In the first two parts of this series, I addressed some of the ideas regarding higher education that are being promoted by various candidates for president of the United States. In Part 1, I examined the wisdom and folly of eliminating tuition at public colleges and universities. In Part 2, I raised the inconvenient question of what problem the solution of free tuition is intended to solve – and what unintended consequences might result from such a policy. Now, in Part 3, I want to consider yet another factor that explains why there is such divergence of opinions regarding higher education on the part of our presidential candidates.
In the first three parts of this series, we initially looked at a report from Moody’s regarding the growing separation by wealth between a small number of extraordinarily rich colleges and universities and the very large number of institutions that are heavily dependent on tuition to fund their annual budgets. Subsequently, we reviewed the history of wealth acquisition by the very rich campuses and noted that it was a relatively recent phenomenon. Then we examined the consequence of this imbalance in wealth in terms of the long-term viability of tuition-dependent colleges and universities.
Now, in Part 4, we will consider the relationship between historic patterns of public and private financial support for higher education, and the current very high level of frustration, on the part of parents, politicians and pundits, regarding the diminishing opportunities for young people to receive a college education that is both excellent and affordable.
In Part 1 of this series, I examined a recent report from Moody’s that predicted growing economic separation between a handful of the wealthiest universities and the rest of higher education. Media coverage of the report did not examine the consequences to either higher education or the American economy, should Moody’s prediction prove true, nor did the coverage assess the accuracy of the analysis, something that I sought to address.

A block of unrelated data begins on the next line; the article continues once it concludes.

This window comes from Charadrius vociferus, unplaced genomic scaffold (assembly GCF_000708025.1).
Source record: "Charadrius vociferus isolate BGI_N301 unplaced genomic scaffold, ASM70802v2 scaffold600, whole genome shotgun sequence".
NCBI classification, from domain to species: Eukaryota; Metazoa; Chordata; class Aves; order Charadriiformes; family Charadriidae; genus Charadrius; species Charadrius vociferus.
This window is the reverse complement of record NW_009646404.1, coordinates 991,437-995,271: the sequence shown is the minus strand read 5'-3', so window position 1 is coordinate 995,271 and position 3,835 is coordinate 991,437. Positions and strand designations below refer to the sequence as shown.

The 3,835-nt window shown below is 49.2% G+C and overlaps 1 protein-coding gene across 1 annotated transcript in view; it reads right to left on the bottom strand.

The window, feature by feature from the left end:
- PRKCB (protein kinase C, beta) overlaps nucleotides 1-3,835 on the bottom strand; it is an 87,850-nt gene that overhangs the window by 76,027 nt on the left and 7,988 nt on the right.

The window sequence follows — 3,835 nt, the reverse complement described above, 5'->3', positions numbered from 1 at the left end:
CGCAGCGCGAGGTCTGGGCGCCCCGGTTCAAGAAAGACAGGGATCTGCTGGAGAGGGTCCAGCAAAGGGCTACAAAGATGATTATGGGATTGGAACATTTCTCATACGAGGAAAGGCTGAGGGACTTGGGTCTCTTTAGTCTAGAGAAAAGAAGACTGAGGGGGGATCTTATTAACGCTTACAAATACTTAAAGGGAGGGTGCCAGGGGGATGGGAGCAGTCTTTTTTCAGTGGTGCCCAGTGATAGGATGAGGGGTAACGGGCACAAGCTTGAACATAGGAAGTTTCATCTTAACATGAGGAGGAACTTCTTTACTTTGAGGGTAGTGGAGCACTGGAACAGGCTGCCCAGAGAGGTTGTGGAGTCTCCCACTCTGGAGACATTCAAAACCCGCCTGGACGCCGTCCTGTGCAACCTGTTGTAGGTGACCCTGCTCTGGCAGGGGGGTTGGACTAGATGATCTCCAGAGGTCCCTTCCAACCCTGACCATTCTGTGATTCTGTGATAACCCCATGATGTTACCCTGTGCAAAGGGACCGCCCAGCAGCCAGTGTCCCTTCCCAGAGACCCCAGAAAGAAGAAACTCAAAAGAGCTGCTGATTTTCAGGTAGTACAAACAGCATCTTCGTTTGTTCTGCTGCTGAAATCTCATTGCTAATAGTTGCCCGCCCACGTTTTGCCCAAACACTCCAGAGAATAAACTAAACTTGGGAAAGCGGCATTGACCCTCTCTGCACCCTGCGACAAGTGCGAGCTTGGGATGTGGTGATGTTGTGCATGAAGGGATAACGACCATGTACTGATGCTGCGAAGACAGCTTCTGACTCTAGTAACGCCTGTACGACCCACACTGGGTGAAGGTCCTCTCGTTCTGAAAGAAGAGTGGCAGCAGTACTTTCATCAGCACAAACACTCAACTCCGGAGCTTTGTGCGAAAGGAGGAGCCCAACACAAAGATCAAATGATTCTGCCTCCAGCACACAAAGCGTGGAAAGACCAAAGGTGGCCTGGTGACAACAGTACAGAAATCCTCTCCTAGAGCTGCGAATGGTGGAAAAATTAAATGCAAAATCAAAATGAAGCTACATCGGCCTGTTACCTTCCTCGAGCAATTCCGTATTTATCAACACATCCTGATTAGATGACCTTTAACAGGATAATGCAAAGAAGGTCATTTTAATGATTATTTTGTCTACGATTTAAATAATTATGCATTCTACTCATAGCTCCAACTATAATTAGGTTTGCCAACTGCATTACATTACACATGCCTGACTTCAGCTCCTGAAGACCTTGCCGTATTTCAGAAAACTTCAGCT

In Part 2, I noted that extreme wealth in a handful of famous universities was not true historically, but is, instead, a relatively recent phenomenon.
Now, in Part 3, we look at the other side of the story: What does it mean to higher education in general that wealth is so unevenly and inequitably distributed across the 4,000-plus colleges and universities in this country? And why isn’t there greater concern about this extreme inequity on the part of the American public?
In the first of three parts of this series, I discussed the general topic of what has been called a “jobless recovery,” following the Great Recession of 2008. In parts two and three, I examined at length the culprits that have been implicated as being the cause of our weak economic recovery: an outmoded and, to date, unresponsive system of higher education; and income and wealth inequality.
Analyzing the root causes of this unusually poor economic recovery is important not merely to ensure that blame is correctly assigned. The real importance lies in our efforts to remedy the problem: If we are focused on the wrong cause, not only will our solution fail to revive the economy, but also the potential for harm in repairing something that wasn’t broken could be enormous – and, in the long run, further negatively impact the nation.
In my last post, I considered the claim that more and better education is the answer to fixing our troubled economy. However, as I pointed out in the first post to this series (Sept. 8), there is a second explanation to the uneven nature of America’s economic recovery from the Great Recession: the game may be rigged to favor the very rich at the expense of everyone else. If this explanation has merit, then trying to repair the economy through more and better education will eventually prove to be not just futile but potentially very destructive to long-established institutions of higher learning.